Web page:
Spider-man: How an adventurer discovered 31 new species after arriving in Australia

The man is racing against time to describe new spiders before they become extinct.

While most visitors to Australia do their best to avoid the country’s venomous creatures, one Brazilian man has done the opposite.

Since heading Down Under, Dr Pedro Castanheira has discovered over 31 new species of spider, and 7 genera in less than a year. He’s been travelling to the country’s most remote regions, hand collecting then describing them.

His latest find, Magnopholcomma adelphus is a species of venomous spider – but don't worry, its fangs are too small to pierce the human skin. Discovered dangling from a single string of silk, its description was published in the Australian Journal of Taxonomy last week.

Dr Pedro Castanheira has discovered over 31 species of spider since arriving in Australia less than a year ago. Source: Supplied
Dr Pedro Castanheira has discovered over 31 species of spider since arriving in Australia less than a year ago. Source: Supplied

How rare is this new spider discovery?

Remarkably it’s only the second species from the genus Magnophocolmma that’s ever been described — the other was found thousands of kilometres away in Queensland.

“They’re especially rare. The Queensland species is only known by one specimen… and our situation is exactly the same, we only have one single specimen for the species and the females are unknown,” he said.

Spiders feared extinct before they're discovered

It’s believed about 20 per cent of Australia’s spiders have been described, meaning there are thousands yet to be discovered. And there’s a noble reason Dr Castanheira is working tirelessly to identify them.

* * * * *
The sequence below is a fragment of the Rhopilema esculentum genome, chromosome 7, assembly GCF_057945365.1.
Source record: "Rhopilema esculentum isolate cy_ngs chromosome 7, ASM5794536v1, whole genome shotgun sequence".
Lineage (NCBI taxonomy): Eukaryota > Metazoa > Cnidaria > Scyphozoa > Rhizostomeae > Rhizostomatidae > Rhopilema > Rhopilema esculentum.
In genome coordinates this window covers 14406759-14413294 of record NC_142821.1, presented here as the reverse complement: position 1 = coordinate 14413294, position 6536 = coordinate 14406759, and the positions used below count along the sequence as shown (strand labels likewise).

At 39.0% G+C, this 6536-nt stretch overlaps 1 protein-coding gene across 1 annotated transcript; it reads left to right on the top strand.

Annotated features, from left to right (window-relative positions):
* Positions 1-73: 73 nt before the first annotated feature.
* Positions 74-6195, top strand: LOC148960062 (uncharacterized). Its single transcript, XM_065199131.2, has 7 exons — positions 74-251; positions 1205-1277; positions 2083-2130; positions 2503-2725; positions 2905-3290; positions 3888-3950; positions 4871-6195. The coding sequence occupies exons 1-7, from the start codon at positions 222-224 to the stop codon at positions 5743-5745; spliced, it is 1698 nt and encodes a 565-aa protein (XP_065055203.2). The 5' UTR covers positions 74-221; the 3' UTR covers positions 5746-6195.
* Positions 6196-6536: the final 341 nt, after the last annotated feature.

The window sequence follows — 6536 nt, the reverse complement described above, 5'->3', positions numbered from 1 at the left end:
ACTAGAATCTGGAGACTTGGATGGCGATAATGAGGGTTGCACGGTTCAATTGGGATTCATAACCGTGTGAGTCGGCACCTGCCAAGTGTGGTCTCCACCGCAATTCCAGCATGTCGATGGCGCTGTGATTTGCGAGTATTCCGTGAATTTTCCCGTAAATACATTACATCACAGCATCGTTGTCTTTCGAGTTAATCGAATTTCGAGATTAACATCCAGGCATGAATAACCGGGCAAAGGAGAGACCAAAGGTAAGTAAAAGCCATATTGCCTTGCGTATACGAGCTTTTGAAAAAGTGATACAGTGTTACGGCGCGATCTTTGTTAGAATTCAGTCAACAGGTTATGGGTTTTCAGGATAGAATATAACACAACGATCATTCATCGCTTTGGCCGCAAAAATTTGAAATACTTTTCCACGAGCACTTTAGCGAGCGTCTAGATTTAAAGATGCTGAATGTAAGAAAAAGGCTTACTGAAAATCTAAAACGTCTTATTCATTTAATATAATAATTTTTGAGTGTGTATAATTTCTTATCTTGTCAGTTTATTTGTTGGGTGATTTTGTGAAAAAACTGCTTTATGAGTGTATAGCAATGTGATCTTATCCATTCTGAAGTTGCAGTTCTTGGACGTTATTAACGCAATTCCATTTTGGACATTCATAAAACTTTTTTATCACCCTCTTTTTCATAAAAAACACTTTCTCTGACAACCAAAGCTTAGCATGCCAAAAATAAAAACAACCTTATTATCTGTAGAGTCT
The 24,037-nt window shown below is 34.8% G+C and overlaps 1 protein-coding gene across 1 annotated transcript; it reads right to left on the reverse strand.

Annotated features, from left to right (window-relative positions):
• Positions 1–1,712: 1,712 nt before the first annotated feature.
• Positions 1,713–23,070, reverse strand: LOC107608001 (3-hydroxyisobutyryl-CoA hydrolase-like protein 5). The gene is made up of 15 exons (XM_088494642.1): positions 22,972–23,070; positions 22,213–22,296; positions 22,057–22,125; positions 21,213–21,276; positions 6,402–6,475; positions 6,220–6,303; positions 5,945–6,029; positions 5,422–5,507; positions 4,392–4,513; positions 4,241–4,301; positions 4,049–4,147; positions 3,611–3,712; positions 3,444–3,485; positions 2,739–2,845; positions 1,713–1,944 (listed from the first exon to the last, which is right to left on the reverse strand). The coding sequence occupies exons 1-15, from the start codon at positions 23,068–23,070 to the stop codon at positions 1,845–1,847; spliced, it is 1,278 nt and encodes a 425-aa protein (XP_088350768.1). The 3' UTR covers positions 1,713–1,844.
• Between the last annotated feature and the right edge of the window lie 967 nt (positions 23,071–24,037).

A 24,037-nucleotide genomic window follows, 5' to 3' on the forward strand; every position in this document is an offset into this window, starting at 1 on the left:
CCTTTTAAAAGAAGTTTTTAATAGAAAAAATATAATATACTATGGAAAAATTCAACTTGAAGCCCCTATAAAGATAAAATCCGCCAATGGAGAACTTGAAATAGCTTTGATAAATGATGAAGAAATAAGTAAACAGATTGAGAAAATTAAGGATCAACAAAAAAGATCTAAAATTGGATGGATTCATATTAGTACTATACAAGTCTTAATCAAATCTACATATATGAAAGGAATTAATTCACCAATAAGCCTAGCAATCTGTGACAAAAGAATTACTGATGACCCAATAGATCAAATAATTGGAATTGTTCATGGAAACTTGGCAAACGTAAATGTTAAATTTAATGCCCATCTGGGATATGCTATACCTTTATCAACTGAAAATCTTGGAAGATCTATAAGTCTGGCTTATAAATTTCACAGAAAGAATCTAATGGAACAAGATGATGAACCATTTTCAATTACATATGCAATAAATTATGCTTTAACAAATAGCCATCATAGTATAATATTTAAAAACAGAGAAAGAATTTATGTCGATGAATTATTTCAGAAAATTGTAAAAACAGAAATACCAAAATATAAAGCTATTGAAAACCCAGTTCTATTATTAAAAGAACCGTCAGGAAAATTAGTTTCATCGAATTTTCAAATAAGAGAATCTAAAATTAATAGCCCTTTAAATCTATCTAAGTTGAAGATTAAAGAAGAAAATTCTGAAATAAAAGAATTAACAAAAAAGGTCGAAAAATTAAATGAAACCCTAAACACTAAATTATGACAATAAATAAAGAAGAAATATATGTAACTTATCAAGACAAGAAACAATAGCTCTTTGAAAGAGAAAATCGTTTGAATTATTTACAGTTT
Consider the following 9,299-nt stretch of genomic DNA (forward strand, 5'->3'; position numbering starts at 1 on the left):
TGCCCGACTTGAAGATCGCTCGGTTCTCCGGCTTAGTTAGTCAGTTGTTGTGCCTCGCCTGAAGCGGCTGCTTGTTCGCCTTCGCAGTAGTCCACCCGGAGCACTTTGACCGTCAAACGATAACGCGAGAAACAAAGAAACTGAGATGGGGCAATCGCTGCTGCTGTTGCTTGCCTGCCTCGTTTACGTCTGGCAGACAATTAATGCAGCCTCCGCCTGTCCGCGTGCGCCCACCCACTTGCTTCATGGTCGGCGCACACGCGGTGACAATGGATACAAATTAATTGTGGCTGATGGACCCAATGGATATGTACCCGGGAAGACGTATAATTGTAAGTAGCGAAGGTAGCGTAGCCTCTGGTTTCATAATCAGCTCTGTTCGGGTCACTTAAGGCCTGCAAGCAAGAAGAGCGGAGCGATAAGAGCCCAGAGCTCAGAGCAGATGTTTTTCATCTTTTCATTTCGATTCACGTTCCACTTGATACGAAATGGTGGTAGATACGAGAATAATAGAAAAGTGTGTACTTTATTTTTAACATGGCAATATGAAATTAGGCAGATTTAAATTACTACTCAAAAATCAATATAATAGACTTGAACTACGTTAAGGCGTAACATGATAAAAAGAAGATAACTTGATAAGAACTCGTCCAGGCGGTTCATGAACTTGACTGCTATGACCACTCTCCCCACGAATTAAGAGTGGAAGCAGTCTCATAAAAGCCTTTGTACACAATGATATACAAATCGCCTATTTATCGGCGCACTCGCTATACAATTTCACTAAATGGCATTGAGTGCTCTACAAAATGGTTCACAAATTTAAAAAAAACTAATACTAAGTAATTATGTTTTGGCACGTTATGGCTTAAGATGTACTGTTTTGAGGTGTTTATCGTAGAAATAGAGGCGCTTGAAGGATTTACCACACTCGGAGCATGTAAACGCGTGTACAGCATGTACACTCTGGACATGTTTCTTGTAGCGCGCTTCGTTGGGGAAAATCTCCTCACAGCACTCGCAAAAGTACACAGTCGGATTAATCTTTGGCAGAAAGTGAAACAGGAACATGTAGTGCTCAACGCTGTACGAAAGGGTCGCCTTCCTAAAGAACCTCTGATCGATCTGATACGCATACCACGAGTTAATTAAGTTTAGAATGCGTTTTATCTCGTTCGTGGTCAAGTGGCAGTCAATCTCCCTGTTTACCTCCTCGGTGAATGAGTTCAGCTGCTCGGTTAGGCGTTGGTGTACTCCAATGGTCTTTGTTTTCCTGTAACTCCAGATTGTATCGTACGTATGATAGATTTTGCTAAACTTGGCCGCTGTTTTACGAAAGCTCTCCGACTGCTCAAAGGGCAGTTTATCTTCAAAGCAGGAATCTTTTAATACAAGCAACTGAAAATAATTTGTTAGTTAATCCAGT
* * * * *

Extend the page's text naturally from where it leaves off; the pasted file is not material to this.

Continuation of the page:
“Especially with climate change and habitat degradation and destruction, many spiders are becoming extinct before they’re discovered,” he said. His warning echoes that of many other experts in the field, with one warning in March a newly discovered trap-door spider is under threat.

It’s only by describing spiders, and then surveying their numbers that the creatures can be protected. The pressures they face are similar in Dr Castanheira’s home country, Brazil. So, since coming to Australia he’s also worked with a colleague over there to describe five species of South American spiders that also need protecting.

Dr Pedro Castanheira (background)  in the bush. Inset: a journal page and a picture of Magnopholcomma adelphus
Dr Pedro Castanheira (right) has discovered 31 new spider species, including Magnopholcomma adelphus (left). Source: Supplied/Australian Journal of Taxonomy
A list of all spider discoveries.
Source: Yahoo

Facts about the new Tasmanian spider:

  • The specimen was found in Tasman National Park.

  • It is nocturnal.

  • It has a large bulge on its head.

Other recent species discoveries:

Man's struggle to make Aussies love spiders

Trying to get the world loving spiders is also one of Dr Castanheira’s goals, so to generate interest he’s named other finds after an ABBA song, Elvis Presley and international soccer players.

Now working at Murdoch University as an arachnologist, he’s keen to share Australian spiders with the rest of the world. In January, he brought his old colleague Dr Renner Baptista to the wilds of Tasmania in search of new creatures.

The spider in close-up. An arrow points to its globular structure.
An arrow points to the small globular structure on Magnopholcomma adelphus. Source: Australian Journal of Taxonomy

While the Magnopholcomma adelphus appears similar to the Queensland species, there are tiny differences to their bodies, as Dr Castanheira expertly describes, “It’s very interesting because it has a globular structure on its clypeus (a plate on the front of the spider's head),” he said. “This is the only spider in this family that has this, so it was really easy to identify.”

Not only did they find Magnopholcomma adelphus, Dr Castanheira revealed to Yahoo there were other discoveries. “We have at least two other species from Tasmania on the way,” he said.

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